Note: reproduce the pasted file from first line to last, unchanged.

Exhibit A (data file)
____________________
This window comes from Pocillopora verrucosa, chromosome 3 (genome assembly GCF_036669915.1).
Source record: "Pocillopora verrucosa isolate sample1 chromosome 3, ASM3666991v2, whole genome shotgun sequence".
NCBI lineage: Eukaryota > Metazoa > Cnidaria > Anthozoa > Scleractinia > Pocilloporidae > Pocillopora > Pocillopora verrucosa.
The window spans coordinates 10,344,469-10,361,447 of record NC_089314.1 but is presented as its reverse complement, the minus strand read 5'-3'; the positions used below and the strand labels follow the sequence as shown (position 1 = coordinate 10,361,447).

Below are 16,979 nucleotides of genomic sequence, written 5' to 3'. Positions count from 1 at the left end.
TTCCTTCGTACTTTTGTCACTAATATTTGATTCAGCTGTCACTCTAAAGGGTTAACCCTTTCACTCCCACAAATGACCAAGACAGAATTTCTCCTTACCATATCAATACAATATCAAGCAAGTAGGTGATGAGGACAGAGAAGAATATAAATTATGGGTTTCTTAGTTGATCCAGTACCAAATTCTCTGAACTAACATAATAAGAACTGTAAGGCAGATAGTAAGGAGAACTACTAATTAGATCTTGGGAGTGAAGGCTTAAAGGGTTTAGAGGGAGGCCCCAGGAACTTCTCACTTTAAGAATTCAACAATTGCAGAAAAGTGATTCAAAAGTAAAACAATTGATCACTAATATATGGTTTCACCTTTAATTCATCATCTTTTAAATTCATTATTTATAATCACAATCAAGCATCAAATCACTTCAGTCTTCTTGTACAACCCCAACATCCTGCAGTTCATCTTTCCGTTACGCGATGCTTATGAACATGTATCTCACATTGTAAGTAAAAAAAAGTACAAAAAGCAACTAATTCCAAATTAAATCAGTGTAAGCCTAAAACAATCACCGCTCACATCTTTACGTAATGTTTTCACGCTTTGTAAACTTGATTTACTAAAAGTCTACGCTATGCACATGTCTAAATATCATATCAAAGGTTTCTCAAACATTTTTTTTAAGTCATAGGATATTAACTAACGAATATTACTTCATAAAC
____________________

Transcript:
This window comes from Pocillopora verrucosa, chromosome 3 (genome assembly GCF_036669915.1).
Source record: "Pocillopora verrucosa isolate sample1 chromosome 3, ASM3666991v2, whole genome shotgun sequence".
NCBI lineage: Eukaryota > Metazoa > Cnidaria > Anthozoa > Scleractinia > Pocilloporidae > Pocillopora > Pocillopora verrucosa.
The window spans coordinates 10,344,469-10,361,447 of record NC_089314.1 but is presented as its reverse complement, the minus strand read 5'-3'; the positions used below and the strand labels follow the sequence as shown (position 1 = coordinate 10,361,447).

Below are 16,979 nucleotides of genomic sequence, written 5' to 3'. Positions count from 1 at the left end.
TTCCTTCGTACTTTTGTCACTAATATTTGATTCAGCTGTCACTCTAAAGGGTTAACCCTTTCACTCCCACAAATGACCAAGACAGAATTTCTCCTTACCATATCAATACAATATCAAGCAAGTAGGTGATGAGGACAGAGAAGAATATAAATTATGGGTTTCTTAGTTGATCCAGTACCAAATTCTCTGAACTAACATAATAAGAACTGTAAGGCAGATAGTAAGGAGAACTACTAATTAGATCTTGGGAGTGAAGGCTTAAAGGGTTTAGAGGGAGGCCCCAGGAACTTCTCACTTTAAGAATTCAACAATTGCAGAAAAGTGATTCAAAAGTAAAACAATTGATCACTAATATATGGTTTCACCTTTAATTCATCATCTTTTAAATTCATTATTTATAATCACAATCAAGCATCAAATCACTTCAGTCTTCTTGTACAACCCCAACATCCTGCAGTTCATCTTTCCGTTACGCGATGCTTATGAACATGTATCTCACATTGTAAGTAAAAAAAAGTACAAAAAGCAACTAATTCCAAATTAAATCAGTGTAAGCCTAAAACAATCACCGCTCACATCTTTACGTAATGTTTTCACGCTTTGTAAACTTGATTTACTAAAAGTCTACGCTATGCACATGTCTAAATATCATATCAAAGGTTTCTCAAACATTTTTTTTAAGTCATAGGATATTAACTAACGAATATTACTTCATAAAC